Varicella zoster virus-associated morbidity and mortality in Africa – a systematic review

 

Show simple item record

dc.contributor.author Hussey, Hannah
dc.contributor.author Abdullahi, Leila
dc.contributor.author Collins, Jamie
dc.contributor.author Muloiwa, Rudzani
dc.contributor.author Hussey, Gregory
dc.contributor.author Kagina, Benjamin
dc.date.accessioned 2017-12-15T07:22:01Z
dc.date.available 2017-12-15T07:22:01Z
dc.date.issued 2017-11-14
dc.identifier.citation Hussey, H., Abdullahi, L., Collins, J., Muloiwa, R., Hussey, G., & Kagina, B. (2017). Varicella zoster virus-associated morbidity and mortality in Africa–a systematic review. BMC infectious diseases, 17(1), 717.
dc.identifier.uri http://dx.doi.org/10.1186/s12879-017-2815-9
dc.identifier.uri http://hdl.handle.net/11427/26713
dc.description.abstract Background: Varicella zoster virus (VZV) causes varicella and herpes zoster. These vaccine preventable diseases are common globally. Most available data on VZV epidemiology are from industrialised temperate countries and cannot be used to guide decisions on the immunization policy against VZV in Africa. This systematic review aims to review the published data on VZV morbidity and mortality in Africa. Methods: All published studies conducted in Africa from 1974 to 2015 were eligible. Eligible studies must have reported any VZV epidemiological measure (incidence, prevalence, hospitalization rate and mortality rate). For inclusion in the review, studies must have used a defined VZV case definition, be it clinical or laboratory-based. Results: Twenty articles from 13 African countries were included in the review. Most included studies were crosssectional, conducted on hospitalized patients, and half of the studies used varying serological methods for diagnosis. VZV seroprevalence was very high among adults. Limited data on VZV seroprevalence in children showed very low seropositivity to anti-VZV antibodies. Co-morbidity with VZV was common. Conclusion: There is lack of quality data that could be used to develop VZV control programmes, including vaccination, in Africa. Trial registration: PROSPERO 2015: CRD42015026144.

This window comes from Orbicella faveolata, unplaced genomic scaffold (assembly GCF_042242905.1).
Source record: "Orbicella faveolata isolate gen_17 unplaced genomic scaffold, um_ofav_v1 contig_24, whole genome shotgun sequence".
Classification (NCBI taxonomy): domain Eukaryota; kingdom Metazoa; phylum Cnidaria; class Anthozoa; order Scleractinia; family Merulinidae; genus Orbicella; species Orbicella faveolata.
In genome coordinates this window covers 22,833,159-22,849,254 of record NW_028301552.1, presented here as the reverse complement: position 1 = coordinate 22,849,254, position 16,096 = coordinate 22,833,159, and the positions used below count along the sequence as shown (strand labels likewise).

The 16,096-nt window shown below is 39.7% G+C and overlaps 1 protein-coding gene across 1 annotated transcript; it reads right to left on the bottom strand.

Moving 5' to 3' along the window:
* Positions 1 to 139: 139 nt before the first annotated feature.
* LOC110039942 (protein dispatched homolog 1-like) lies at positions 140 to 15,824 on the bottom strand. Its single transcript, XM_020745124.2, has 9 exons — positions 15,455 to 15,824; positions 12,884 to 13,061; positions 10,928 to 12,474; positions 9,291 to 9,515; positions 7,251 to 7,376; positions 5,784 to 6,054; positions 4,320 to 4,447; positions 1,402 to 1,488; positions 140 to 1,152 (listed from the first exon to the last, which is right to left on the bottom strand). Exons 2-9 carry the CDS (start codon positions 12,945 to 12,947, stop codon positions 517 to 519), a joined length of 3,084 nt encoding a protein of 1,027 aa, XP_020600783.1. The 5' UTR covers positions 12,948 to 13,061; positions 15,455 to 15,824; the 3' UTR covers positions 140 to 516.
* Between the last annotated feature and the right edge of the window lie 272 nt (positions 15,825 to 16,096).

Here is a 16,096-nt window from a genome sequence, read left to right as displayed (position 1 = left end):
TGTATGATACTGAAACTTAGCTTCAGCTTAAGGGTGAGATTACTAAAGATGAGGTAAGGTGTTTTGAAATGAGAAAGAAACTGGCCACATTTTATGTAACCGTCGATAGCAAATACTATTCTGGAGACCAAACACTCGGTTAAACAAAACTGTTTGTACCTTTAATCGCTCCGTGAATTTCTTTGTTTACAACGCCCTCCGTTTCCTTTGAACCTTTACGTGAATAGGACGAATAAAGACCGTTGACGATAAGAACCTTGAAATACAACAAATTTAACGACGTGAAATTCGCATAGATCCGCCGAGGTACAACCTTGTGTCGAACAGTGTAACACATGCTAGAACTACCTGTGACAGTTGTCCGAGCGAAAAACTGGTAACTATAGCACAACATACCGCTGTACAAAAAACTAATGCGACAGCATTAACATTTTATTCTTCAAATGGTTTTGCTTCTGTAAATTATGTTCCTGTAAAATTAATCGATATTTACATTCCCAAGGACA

dc.language.iso en
dc.publisher BioMed Central
dc.source BMC Infectious Diseases
dc.source.uri https://bmcinfectdis.biomedcentral.com/
dc.subject.other Varicella
dc.subject.other Zoster
dc.subject.other Shingles
dc.subject.other Chickenpox
dc.subject.other Africa
dc.subject.other Epidemiology
dc.title Varicella zoster virus-associated morbidity and mortality in Africa – a systematic review
dc.type Journal Article
dc.date.updated 2017-11-19T04:26:29Z
dc.rights.holder The Author(s).
dc.publisher.institution University of Cape Town
dc.publisher.faculty Faculty of Health Sciences en_ZA
dc.publisher.department Division of Medical Microbiology en_ZA
uct.type.filetype Text
uct.type.filetype Image


Files in this item

This item appears in the following Collection(s)

Show simple item record